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Transport Canada Mandates Use of Face Masks for Airline Passengers

An Air Canada 787-9 in Los Angeles (Photo: AirlineGeeks | Ben Suskind)

As some countries in Europe and North America prepare to release travel restrictions put in place to curb the spread of the COVID-19 pandemic, authorities are starting to put in place protocols to protect the health of air passengers and airline staff.

Transport Canada, the country’s aviation regulator, issued new measures that will come into effect at 12 p.m. Eastern Daylight Time on April 20.

When traveling by air, all travelers will be asked to cover their mouth and nose at Canadian airport screening checkpoints. The rule will apply when it is not possible to physically distance themselves from others or when directed to do so by airline staff, public health officials or a public health order.

Passengers on all flights departing from or arriving at Canadian airports will also be required to demonstrate they have the necessary face cover during the boarding process. Failure to do so may result in the passenger being unable to continue their trip to Canada.

According to the Canadian Public Health Service, a suitable non-medical mask or face covering should be made of at least two layers of tightly-woven material fabric such as cotton or linen, be large enough to comfortably cover the nose and mouth without gaping and maintain its shape after washing and drying.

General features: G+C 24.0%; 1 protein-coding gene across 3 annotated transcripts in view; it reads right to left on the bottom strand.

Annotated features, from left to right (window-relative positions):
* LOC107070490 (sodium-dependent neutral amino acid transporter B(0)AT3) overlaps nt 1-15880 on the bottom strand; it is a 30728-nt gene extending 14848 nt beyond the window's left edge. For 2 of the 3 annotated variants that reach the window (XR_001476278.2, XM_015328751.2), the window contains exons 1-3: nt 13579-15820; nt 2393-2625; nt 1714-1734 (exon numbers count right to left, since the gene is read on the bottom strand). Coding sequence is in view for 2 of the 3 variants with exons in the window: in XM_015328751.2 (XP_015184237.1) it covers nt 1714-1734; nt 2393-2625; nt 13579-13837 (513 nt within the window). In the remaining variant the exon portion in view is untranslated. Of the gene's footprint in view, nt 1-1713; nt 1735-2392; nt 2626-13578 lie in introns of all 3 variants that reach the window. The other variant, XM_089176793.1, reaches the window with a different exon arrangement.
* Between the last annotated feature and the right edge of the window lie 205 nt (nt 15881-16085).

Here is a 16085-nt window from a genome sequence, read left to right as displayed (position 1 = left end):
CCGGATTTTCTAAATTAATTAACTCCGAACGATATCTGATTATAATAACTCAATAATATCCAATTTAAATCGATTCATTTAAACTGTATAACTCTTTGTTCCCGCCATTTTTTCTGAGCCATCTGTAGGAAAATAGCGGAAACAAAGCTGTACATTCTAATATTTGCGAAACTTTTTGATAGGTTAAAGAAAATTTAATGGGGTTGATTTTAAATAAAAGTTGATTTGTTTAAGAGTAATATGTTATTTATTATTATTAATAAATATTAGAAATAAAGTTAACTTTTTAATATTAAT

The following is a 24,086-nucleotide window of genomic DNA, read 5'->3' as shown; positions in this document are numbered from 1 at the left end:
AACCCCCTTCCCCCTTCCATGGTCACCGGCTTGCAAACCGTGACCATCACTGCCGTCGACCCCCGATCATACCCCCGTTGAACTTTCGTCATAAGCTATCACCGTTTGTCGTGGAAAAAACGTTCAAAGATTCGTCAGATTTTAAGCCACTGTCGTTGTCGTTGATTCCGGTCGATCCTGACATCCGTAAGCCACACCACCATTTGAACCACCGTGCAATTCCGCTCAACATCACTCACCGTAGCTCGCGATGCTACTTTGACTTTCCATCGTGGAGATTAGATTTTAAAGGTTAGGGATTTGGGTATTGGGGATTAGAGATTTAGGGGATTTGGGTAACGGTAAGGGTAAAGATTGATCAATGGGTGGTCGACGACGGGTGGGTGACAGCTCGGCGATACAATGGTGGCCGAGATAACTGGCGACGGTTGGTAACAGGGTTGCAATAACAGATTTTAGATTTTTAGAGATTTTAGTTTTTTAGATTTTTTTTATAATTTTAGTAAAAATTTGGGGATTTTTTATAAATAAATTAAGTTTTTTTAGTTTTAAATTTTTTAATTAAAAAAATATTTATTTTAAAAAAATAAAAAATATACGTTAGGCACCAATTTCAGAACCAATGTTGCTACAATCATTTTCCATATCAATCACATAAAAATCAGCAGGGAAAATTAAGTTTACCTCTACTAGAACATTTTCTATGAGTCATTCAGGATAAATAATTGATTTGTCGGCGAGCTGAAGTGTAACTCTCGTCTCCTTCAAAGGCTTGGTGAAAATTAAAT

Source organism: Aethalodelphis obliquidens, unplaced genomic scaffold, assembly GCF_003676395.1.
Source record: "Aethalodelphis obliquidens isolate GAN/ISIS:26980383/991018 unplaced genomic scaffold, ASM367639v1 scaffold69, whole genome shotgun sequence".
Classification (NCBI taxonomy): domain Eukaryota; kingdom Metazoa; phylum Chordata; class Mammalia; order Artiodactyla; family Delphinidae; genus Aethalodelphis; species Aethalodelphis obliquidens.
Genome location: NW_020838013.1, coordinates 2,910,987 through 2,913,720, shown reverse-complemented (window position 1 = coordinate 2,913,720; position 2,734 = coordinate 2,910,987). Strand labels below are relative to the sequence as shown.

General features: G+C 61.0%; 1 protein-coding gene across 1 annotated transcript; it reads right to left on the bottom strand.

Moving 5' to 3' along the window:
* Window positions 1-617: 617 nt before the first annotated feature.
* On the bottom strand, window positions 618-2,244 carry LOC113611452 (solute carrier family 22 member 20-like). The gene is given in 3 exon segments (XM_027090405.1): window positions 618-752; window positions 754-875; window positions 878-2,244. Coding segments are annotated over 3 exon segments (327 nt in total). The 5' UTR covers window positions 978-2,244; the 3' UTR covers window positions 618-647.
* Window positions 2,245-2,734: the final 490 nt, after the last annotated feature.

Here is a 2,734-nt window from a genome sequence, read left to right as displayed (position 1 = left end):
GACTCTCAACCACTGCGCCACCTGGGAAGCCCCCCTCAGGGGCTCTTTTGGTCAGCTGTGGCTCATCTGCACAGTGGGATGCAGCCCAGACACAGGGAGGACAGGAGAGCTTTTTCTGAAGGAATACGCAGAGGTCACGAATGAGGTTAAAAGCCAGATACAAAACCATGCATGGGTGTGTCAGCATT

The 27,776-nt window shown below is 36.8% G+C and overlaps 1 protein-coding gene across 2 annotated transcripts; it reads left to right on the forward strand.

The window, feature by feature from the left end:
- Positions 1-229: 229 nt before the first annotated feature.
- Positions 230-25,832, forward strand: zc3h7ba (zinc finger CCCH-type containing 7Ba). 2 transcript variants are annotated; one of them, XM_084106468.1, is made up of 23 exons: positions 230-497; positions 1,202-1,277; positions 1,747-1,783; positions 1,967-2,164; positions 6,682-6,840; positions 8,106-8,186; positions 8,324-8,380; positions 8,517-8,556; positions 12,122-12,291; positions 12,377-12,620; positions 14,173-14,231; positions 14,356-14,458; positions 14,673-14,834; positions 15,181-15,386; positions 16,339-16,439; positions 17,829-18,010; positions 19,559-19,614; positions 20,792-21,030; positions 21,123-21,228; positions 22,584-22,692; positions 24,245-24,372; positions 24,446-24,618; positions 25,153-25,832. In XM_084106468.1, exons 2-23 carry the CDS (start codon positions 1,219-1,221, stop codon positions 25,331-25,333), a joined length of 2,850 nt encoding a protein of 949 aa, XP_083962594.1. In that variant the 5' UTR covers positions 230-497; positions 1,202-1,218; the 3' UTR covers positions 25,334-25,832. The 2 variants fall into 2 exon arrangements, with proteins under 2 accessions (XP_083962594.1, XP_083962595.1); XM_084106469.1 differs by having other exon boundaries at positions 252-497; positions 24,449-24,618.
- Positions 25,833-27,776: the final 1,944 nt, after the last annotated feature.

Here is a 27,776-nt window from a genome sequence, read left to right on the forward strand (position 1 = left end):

Some passengers are exempted from the requirement, such as children under the age of two, anyone who is unable to remove their face covering without assistance or anyone with trouble breathing.

A ban on non-essential international travel is now in effect in Canada, with only two carriers. Air Canada and WestJet are currently operating skeleton domestic services with limited international connections.

Air Canada said in a statement that it will provide N95 masks, single-use gowns and gloves to cabin crew, who will be equipped with sterile wipes and sanitizers.

The Canadian flag carrier will make adjustments to its onboard service. On flights within North America, bottled water is replacing the traditional beverage service and food is no longer being served. On long-haul flights only bottled water will be served and all meals will be pre-packaged.

The Canadian Union of Public Employees commended the decision by Transport Canada but is pushing for more protections to be available to flight attendants, the CBC said on its website.

“It’s a step forward, but it is not enough to protect airline workers from contamination,” union spokesman Philippe Gagnon said. The union is requesting for full personal protection equipment to be made available to cabin crew, together with the legal right to refuse to work if the gear is not provided.

Vanni Gibertini


  • Vanni Gibertini

    Vanni fell in love with commercial aviation during his undergraduate studies in Statistics at the University of Bologna, when he prepared his thesis on the effects of deregulation on the U.S. and European aviation markets. Then he pursued his passion further by obtaining a Master’s Degree in Air Transport Management at Cranfield University in the U.K. followed by holding several management positions at various start-up carriers in Europe (Jet2, SkyEurope, Silverjet). After moving to Canada, he was Business Development Manager for IATA for nine years before turning to his other passion: sports writing.

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